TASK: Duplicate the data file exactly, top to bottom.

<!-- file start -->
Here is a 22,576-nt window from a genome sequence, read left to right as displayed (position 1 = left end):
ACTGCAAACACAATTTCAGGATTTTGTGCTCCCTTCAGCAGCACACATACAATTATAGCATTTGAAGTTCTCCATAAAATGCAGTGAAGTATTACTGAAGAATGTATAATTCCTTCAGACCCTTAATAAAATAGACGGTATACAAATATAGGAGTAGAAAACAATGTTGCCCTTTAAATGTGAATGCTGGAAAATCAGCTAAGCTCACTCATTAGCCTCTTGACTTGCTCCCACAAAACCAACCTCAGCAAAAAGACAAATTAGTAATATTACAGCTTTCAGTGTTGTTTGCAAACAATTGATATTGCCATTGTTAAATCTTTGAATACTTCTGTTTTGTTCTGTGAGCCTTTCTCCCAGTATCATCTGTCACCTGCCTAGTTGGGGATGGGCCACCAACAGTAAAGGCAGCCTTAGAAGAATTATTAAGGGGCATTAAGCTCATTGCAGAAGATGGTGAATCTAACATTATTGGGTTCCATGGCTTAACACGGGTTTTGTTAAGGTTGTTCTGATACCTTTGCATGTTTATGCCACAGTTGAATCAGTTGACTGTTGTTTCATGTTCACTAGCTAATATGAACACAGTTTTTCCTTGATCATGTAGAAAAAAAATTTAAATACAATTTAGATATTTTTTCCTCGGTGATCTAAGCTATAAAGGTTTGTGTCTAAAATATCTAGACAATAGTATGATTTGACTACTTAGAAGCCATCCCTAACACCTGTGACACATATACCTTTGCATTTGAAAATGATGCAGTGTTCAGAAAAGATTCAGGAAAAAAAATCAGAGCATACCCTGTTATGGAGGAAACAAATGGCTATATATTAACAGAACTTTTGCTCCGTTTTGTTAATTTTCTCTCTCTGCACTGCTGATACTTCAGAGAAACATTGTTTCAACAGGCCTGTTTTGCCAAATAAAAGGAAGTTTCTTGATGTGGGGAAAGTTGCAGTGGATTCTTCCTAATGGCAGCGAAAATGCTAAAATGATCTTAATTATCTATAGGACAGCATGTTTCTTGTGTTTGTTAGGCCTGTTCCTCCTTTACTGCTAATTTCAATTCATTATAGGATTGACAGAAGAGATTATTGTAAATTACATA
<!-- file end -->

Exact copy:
Here is a 22,576-nt window from a genome sequence, read left to right as displayed (position 1 = left end):
ACTGCAAACACAATTTCAGGATTTTGTGCTCCCTTCAGCAGCACACATACAATTATAGCATTTGAAGTTCTCCATAAAATGCAGTGAAGTATTACTGAAGAATGTATAATTCCTTCAGACCCTTAATAAAATAGACGGTATACAAATATAGGAGTAGAAAACAATGTTGCCCTTTAAATGTGAATGCTGGAAAATCAGCTAAGCTCACTCATTAGCCTCTTGACTTGCTCCCACAAAACCAACCTCAGCAAAAAGACAAATTAGTAATATTACAGCTTTCAGTGTTGTTTGCAAACAATTGATATTGCCATTGTTAAATCTTTGAATACTTCTGTTTTGTTCTGTGAGCCTTTCTCCCAGTATCATCTGTCACCTGCCTAGTTGGGGATGGGCCACCAACAGTAAAGGCAGCCTTAGAAGAATTATTAAGGGGCATTAAGCTCATTGCAGAAGATGGTGAATCTAACATTATTGGGTTCCATGGCTTAACACGGGTTTTGTTAAGGTTGTTCTGATACCTTTGCATGTTTATGCCACAGTTGAATCAGTTGACTGTTGTTTCATGTTCACTAGCTAATATGAACACAGTTTTTCCTTGATCATGTAGAAAAAAAATTTAAATACAATTTAGATATTTTTTCCTCGGTGATCTAAGCTATAAAGGTTTGTGTCTAAAATATCTAGACAATAGTATGATTTGACTACTTAGAAGCCATCCCTAACACCTGTGACACATATACCTTTGCATTTGAAAATGATGCAGTGTTCAGAAAAGATTCAGGAAAAAAAATCAGAGCATACCCTGTTATGGAGGAAACAAATGGCTATATATTAACAGAACTTTTGCTCCGTTTTGTTAATTTTCTCTCTCTGCACTGCTGATACTTCAGAGAAACATTGTTTCAACAGGCCTGTTTTGCCAAATAAAAGGAAGTTTCTTGATGTGGGGAAAGTTGCAGTGGATTCTTCCTAATGGCAGCGAAAATGCTAAAATGATCTTAATTATCTATAGGACAGCATGTTTCTTGTGTTTGTTAGGCCTGTTCCTCCTTTACTGCTAATTTCAATTCATTATAGGATTGACAGAAGAGATTATTGTAAATTACATA